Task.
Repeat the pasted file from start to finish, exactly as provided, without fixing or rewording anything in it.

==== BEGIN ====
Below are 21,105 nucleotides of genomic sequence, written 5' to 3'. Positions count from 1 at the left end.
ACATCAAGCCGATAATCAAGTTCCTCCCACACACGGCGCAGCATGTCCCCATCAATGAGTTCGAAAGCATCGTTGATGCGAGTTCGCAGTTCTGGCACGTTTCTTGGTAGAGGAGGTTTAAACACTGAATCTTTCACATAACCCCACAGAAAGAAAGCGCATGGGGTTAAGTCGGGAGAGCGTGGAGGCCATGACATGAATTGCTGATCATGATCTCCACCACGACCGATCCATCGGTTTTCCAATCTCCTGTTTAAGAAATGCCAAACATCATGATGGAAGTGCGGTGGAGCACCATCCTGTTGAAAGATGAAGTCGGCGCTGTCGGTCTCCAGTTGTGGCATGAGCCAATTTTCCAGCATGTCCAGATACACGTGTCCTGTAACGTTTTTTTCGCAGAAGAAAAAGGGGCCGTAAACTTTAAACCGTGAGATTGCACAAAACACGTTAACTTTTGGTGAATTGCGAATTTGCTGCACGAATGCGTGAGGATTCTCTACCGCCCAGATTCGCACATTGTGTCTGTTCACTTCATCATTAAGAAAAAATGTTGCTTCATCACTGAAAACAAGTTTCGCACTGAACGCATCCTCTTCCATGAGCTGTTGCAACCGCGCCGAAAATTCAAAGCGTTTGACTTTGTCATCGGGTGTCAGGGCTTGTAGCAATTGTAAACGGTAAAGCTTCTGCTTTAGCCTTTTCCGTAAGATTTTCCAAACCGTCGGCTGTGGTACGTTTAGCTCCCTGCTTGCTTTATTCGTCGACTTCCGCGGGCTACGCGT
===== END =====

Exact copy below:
Below are 21,105 nucleotides of genomic sequence, written 5' to 3'. Positions count from 1 at the left end.
ACATCAAGCCGATAATCAAGTTCCTCCCACACACGGCGCAGCATGTCCCCATCAATGAGTTCGAAAGCATCGTTGATGCGAGTTCGCAGTTCTGGCACGTTTCTTGGTAGAGGAGGTTTAAACACTGAATCTTTCACATAACCCCACAGAAAGAAAGCGCATGGGGTTAAGTCGGGAGAGCGTGGAGGCCATGACATGAATTGCTGATCATGATCTCCACCACGACCGATCCATCGGTTTTCCAATCTCCTGTTTAAGAAATGCCAAACATCATGATGGAAGTGCGGTGGAGCACCATCCTGTTGAAAGATGAAGTCGGCGCTGTCGGTCTCCAGTTGTGGCATGAGCCAATTTTCCAGCATGTCCAGATACACGTGTCCTGTAACGTTTTTTTCGCAGAAGAAAAAGGGGCCGTAAACTTTAAACCGTGAGATTGCACAAAACACGTTAACTTTTGGTGAATTGCGAATTTGCTGCACGAATGCGTGAGGATTCTCTACCGCCCAGATTCGCACATTGTGTCTGTTCACTTCATCATTAAGAAAAAATGTTGCTTCATCACTGAAAACAAGTTTCGCACTGAACGCATCCTCTTCCATGAGCTGTTGCAACCGCGCCGAAAATTCAAAGCGTTTGACTTTGTCATCGGGTGTCAGGGCTTGTAGCAATTGTAAACGGTAAAGCTTCTGCTTTAGCCTTTTCCGTAAGATTTTCCAAACCGTCGGCTGTGGTACGTTTAGCTCCCTGCTTGCTTTATTCGTCGACTTCCGCGGGCTACGCGT